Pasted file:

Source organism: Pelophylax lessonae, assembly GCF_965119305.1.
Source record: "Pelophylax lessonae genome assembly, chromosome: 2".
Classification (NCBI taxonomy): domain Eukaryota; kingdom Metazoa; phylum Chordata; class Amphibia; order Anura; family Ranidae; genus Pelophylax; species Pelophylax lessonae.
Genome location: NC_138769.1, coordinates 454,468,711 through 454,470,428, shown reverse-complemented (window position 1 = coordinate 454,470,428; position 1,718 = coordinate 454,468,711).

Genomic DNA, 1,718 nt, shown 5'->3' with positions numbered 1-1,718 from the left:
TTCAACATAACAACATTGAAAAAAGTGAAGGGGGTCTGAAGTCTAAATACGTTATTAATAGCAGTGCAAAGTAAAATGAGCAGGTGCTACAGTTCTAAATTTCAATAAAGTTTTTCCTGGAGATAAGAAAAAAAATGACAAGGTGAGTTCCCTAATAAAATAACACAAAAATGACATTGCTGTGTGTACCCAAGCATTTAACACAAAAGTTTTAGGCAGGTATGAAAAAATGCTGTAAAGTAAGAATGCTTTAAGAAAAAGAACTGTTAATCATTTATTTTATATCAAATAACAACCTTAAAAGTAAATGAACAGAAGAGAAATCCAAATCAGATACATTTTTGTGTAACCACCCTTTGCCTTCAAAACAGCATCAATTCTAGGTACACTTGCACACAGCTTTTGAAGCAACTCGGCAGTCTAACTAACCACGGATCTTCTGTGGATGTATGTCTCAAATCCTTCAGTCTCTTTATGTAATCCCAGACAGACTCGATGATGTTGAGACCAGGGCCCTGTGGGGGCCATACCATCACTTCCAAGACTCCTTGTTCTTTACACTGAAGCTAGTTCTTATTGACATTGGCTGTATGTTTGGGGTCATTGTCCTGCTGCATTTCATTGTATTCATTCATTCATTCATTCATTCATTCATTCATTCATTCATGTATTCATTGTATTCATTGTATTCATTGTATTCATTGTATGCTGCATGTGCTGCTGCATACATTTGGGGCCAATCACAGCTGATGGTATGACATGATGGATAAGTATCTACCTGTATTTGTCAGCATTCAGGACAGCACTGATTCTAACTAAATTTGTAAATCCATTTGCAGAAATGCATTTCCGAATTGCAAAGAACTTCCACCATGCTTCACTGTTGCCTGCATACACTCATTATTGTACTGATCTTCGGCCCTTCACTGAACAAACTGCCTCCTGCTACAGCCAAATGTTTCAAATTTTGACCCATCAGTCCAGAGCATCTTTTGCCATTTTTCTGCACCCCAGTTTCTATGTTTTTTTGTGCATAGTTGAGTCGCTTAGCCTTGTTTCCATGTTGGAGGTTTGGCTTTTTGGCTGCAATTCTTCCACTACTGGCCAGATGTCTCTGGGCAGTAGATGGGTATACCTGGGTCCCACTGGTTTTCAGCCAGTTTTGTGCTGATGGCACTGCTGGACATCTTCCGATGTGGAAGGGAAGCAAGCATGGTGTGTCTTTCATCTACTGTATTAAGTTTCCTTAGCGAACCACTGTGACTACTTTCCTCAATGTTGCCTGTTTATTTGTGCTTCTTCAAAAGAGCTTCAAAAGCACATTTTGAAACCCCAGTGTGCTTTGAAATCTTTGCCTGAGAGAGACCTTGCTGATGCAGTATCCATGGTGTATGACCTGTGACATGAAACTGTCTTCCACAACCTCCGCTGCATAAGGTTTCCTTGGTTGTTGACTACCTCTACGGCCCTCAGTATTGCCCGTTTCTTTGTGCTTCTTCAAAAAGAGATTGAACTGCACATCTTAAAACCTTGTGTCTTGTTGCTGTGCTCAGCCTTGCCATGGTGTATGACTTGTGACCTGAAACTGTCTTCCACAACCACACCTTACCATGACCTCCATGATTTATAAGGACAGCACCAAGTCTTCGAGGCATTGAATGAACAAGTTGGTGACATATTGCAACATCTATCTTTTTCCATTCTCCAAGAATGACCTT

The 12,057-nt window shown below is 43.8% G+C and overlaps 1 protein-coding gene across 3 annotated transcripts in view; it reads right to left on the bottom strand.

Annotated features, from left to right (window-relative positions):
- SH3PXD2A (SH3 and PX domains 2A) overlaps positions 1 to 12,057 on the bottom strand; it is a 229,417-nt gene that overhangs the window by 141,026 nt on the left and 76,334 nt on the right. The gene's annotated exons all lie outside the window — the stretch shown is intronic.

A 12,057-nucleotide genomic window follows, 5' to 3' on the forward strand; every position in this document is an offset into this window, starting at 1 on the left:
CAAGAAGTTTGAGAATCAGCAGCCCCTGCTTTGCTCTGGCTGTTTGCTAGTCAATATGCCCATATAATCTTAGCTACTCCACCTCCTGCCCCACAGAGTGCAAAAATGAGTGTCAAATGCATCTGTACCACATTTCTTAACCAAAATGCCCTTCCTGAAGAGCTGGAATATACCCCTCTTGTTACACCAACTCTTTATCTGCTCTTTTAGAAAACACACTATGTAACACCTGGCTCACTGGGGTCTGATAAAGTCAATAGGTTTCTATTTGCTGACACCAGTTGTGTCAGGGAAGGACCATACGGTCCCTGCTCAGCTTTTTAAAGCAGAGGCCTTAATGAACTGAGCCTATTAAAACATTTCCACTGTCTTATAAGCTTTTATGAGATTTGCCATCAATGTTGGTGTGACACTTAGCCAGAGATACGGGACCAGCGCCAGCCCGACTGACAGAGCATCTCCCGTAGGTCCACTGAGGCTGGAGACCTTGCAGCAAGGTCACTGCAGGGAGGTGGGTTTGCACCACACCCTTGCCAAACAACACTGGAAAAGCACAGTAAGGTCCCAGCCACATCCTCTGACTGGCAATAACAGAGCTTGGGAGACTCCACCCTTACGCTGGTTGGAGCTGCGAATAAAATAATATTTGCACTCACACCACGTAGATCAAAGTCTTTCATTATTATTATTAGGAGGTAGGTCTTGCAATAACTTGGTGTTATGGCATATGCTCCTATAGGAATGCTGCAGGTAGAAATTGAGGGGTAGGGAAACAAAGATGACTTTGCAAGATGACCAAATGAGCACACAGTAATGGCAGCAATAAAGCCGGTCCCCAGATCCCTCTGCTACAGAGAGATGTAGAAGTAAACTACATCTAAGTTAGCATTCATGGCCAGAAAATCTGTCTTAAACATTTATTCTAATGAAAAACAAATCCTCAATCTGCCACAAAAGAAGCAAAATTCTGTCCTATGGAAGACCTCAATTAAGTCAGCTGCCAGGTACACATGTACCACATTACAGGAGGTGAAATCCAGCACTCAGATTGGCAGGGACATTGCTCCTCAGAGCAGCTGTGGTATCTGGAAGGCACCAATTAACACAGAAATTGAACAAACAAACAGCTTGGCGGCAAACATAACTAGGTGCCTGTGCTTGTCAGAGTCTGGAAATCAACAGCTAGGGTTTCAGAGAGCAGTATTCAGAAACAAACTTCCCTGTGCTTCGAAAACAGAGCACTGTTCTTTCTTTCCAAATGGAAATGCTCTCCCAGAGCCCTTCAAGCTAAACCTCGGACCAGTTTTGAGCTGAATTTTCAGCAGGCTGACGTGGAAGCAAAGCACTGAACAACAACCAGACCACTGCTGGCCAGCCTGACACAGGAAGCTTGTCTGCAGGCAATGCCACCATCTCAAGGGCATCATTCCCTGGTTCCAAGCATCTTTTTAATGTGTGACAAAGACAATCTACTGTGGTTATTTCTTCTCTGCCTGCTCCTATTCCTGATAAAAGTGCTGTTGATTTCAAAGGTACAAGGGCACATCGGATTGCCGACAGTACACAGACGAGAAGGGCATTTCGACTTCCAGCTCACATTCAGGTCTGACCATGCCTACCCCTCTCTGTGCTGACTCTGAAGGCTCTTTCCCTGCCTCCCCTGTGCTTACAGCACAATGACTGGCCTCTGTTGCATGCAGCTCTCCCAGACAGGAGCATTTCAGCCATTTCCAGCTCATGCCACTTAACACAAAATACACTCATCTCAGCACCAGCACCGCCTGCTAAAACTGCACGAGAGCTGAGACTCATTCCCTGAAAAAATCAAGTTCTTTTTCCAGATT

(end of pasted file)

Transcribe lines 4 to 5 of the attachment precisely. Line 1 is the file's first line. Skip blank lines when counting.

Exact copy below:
Genome location: NC_138769.1, coordinates 454,468,711 through 454,470,428, shown reverse-complemented (window position 1 = coordinate 454,470,428; position 1,718 = coordinate 454,468,711).

Genomic DNA, 1,718 nt, shown 5'->3' with positions numbered 1-1,718 from the left: